(Proving a point that you can always rely on family to be helpful in times of need.  Although:  trust my dad to throw in some random comment clarifying his passion for Maccas coffee.  Not helpful).

Peaberrys” piped in G-R.

(More helpful.  And she’s a dancer.  So, you know.  I’ll know where to turn if I want some extra kicks. ‘Like’).

And:  A comment from M from Morpeth leading me up the garden path about some joint in Manly that she couldn’t remember the name of.

But.  (BUT).  At least M made an effort.  Way to go team.  390 “followers” (and I know I’m not Jesus, but JEE-SUS) on Twitter, and 655 so called “friends” on FB and not even – not even 1% of them can be bothered to watch my every move and comment on it?  I even posted at 9.30am whilst I was sipping the latte (feet up, back deck, nice view).  What gives!  Give it up!  What?  Do these people that I know (mainly know.  At least 10% of them anyway) have work to do or something?  Whatever dudes.  Don’t come crying to me when you think I should have publicly commented on your latest change in relationship status.

Move along crowd.  (Me included).

3)      Pushing the red line.  I like to use the analogy: going for broke.

Despite my adventures as a smaller Darls (riding pushbikes with no brakes, jumping bareback on horses that didn’t belong to me, hurling myself off ladder swings, throwing rocks at school windows on a dare…), I am not what many would describe as an avid risk taker.  But.  But, I can surprise those that even think they pretend to know what I’m all about.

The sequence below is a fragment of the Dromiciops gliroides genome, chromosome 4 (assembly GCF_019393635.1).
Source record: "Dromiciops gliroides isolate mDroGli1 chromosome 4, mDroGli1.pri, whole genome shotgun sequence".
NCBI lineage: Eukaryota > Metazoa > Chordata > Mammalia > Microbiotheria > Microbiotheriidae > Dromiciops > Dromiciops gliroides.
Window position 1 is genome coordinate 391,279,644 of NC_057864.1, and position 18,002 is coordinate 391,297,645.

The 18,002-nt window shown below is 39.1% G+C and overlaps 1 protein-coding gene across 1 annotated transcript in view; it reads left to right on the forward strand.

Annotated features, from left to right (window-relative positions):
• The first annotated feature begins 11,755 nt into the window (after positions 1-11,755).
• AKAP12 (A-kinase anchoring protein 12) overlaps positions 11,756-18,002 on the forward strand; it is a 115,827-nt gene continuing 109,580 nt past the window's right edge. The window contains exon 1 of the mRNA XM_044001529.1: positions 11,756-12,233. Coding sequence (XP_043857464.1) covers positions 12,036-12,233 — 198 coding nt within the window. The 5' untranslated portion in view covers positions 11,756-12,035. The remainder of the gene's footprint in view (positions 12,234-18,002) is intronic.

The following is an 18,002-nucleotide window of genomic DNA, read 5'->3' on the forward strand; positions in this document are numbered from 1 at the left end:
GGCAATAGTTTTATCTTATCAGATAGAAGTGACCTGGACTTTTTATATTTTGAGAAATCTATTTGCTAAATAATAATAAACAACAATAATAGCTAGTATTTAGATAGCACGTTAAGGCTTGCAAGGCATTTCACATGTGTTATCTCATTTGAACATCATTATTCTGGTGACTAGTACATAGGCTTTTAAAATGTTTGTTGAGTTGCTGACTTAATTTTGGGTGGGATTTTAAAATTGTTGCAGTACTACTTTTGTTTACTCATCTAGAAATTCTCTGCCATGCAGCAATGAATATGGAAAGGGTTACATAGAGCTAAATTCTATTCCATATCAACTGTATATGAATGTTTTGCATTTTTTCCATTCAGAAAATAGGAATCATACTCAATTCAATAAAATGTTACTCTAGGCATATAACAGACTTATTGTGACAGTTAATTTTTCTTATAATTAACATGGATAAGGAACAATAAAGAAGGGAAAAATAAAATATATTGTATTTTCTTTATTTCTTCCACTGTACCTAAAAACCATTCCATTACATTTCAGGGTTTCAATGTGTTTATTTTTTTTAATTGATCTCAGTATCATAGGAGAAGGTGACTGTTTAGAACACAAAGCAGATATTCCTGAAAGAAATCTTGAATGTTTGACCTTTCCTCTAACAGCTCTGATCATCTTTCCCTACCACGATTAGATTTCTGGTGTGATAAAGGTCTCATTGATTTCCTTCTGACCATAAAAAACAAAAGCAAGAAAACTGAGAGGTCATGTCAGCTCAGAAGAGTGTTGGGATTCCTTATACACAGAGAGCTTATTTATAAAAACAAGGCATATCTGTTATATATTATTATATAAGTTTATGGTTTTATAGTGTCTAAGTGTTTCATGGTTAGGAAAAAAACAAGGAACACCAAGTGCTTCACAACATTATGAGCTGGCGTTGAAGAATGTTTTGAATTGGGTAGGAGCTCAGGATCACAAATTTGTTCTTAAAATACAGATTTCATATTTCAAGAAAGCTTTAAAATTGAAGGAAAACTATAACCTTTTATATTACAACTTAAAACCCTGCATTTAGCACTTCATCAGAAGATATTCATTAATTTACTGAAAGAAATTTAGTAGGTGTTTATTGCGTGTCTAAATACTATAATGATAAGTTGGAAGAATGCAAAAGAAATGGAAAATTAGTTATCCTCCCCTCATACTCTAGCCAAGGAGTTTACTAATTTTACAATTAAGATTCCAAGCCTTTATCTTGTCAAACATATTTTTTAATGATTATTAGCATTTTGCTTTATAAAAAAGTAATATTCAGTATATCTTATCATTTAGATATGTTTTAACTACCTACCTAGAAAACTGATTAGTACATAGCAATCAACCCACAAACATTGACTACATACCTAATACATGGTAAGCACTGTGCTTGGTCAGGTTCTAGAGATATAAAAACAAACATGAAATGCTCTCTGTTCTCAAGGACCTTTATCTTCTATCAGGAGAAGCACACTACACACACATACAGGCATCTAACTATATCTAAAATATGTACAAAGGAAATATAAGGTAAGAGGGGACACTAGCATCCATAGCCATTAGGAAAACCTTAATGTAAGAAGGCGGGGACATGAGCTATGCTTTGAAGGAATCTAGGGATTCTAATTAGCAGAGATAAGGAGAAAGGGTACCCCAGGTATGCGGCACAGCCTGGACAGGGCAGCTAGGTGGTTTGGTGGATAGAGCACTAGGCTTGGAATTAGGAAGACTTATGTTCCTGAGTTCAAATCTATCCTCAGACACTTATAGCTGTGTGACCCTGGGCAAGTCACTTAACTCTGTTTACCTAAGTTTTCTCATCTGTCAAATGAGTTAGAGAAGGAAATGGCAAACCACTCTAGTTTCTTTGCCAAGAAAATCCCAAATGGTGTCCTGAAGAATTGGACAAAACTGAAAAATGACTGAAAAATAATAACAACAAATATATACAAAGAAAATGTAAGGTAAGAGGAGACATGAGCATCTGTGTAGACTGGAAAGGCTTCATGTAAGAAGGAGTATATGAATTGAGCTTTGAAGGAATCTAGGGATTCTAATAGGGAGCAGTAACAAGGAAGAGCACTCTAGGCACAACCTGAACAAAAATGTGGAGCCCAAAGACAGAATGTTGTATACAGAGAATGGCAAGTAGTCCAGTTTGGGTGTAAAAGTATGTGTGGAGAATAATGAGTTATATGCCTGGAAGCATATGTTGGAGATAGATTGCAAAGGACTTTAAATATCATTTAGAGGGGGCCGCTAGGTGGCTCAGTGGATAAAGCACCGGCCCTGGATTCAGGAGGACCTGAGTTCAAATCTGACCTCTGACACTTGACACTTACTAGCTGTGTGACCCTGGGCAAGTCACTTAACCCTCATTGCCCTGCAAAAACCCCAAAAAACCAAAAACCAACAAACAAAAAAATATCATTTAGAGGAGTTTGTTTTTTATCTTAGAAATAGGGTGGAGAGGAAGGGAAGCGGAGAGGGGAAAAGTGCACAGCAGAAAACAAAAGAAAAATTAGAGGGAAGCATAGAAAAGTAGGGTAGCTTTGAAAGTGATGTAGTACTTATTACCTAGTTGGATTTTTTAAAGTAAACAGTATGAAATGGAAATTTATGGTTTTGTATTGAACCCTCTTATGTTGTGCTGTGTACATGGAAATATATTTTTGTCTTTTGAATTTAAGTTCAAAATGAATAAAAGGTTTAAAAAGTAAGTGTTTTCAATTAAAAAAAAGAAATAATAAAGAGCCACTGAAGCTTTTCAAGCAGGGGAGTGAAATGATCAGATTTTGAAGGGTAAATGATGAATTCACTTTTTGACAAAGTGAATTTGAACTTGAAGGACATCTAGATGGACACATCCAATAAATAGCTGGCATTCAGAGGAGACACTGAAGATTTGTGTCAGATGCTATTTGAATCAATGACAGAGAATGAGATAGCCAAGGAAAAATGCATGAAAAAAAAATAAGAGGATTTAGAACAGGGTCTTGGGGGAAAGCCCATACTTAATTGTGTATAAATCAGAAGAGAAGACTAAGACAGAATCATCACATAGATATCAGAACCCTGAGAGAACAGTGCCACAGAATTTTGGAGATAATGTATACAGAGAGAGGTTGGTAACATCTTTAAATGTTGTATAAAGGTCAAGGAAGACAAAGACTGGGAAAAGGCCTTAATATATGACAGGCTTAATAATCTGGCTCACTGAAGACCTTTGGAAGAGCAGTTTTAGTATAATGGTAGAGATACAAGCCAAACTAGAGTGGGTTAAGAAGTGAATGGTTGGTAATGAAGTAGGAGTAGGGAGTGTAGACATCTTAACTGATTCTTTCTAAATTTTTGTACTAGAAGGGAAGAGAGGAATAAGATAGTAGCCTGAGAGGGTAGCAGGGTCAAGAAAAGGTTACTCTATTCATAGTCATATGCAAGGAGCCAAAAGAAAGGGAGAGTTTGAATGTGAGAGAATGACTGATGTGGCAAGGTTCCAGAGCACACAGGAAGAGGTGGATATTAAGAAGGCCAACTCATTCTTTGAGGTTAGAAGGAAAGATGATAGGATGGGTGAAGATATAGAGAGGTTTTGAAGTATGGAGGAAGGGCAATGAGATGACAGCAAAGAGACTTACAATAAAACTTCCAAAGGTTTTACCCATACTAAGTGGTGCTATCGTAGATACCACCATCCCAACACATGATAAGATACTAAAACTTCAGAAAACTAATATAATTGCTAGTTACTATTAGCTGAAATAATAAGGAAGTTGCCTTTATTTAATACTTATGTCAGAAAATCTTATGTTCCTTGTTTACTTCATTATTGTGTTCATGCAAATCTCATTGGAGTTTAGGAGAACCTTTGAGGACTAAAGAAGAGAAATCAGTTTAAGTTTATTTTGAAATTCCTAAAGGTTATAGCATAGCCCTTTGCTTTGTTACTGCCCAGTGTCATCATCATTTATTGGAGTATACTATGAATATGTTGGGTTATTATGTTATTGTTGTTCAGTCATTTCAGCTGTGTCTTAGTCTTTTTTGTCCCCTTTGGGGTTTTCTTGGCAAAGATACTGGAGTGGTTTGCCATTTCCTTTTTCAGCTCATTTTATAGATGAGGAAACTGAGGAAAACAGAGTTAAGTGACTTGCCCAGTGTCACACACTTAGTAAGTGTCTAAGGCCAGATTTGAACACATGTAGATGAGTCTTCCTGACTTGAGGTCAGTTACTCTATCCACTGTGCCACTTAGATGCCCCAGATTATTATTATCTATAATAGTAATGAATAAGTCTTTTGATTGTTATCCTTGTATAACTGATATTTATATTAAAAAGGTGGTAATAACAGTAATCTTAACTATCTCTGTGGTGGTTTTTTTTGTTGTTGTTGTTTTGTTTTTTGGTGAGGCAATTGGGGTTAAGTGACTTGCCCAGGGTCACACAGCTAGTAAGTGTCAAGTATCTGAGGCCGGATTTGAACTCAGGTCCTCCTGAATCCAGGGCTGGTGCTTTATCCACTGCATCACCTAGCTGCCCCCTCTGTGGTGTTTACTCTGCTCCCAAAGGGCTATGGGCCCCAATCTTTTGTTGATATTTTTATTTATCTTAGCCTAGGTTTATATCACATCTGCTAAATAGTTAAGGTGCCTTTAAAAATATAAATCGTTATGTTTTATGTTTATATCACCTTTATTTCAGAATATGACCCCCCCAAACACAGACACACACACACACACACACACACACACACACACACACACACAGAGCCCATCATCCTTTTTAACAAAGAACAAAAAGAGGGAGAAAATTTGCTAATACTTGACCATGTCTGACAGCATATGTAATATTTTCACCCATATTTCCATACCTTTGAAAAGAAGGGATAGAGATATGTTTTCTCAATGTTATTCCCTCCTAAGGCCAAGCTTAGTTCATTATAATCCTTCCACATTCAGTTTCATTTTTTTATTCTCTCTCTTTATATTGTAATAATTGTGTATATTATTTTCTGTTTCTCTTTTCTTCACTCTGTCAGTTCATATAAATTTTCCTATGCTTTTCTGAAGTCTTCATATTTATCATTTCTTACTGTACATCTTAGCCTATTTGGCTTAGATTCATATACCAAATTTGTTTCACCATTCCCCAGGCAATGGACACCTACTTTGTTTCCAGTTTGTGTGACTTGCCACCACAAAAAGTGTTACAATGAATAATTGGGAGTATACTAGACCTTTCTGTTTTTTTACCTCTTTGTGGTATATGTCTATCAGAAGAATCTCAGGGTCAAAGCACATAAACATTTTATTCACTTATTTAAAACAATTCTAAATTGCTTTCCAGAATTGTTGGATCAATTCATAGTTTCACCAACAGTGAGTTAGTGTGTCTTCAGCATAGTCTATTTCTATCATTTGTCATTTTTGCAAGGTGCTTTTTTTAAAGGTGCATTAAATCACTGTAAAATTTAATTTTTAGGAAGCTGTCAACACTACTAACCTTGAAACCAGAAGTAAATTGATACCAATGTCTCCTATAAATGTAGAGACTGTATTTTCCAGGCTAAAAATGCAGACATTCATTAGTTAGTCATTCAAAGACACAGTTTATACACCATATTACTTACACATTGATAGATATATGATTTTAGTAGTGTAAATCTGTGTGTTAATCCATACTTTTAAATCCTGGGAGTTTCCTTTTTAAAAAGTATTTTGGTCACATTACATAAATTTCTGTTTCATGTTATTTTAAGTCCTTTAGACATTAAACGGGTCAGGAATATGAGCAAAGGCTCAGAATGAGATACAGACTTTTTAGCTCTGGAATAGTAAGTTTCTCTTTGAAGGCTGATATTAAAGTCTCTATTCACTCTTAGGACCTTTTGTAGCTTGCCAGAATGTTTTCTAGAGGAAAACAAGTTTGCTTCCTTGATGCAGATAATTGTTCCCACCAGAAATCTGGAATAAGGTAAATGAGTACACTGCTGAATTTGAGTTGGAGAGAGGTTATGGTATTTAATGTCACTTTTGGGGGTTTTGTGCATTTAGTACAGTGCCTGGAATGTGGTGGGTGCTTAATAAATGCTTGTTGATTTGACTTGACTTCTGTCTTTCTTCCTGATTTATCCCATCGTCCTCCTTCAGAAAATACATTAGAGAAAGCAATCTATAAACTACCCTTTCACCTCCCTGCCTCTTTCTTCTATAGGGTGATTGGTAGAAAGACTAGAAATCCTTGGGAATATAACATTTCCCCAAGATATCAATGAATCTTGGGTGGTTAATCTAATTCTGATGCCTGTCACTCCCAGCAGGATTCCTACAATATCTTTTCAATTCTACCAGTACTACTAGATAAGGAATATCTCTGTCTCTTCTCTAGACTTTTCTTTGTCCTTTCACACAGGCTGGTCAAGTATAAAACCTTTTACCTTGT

To be technical about this in coffee making terms:

Imagine me.  Imagine my kitchen (the one with the flies).  Imagine my beam me up coffee machine (yes, it’s a Sunbeam).  Also:   Imagine a couple of accessories that help me make my coffee.

Now, here’s the thing.

Accessories are crucial to me pushing the red line.  Because.  (This is what happens):

I just like to shove a whole lotta ground coffee (and press it down as tight as my pathetic muscles will allow) in the thingy that gets shoved up into the thingy.  Then – well, all hell breaks loose.  That is what happens.

I press the button that says it is “manual” (whatever that even means in this context), and then I grin maniacally whilst jumping up and down when the dial on the beam machine for beans goes beyond it’s sunny gold and heads where pragmatics would tell it:  it just shouldn’t head.

Red line.  (It’s not even a thin one).

I get off on it.  Every time.  (I won’t dare use analogies here).

Look, this is enough talk about me and pushing boundaries.  Time to finish up.  But before I do…

Quickly let’s just touch on two other important things, shall we?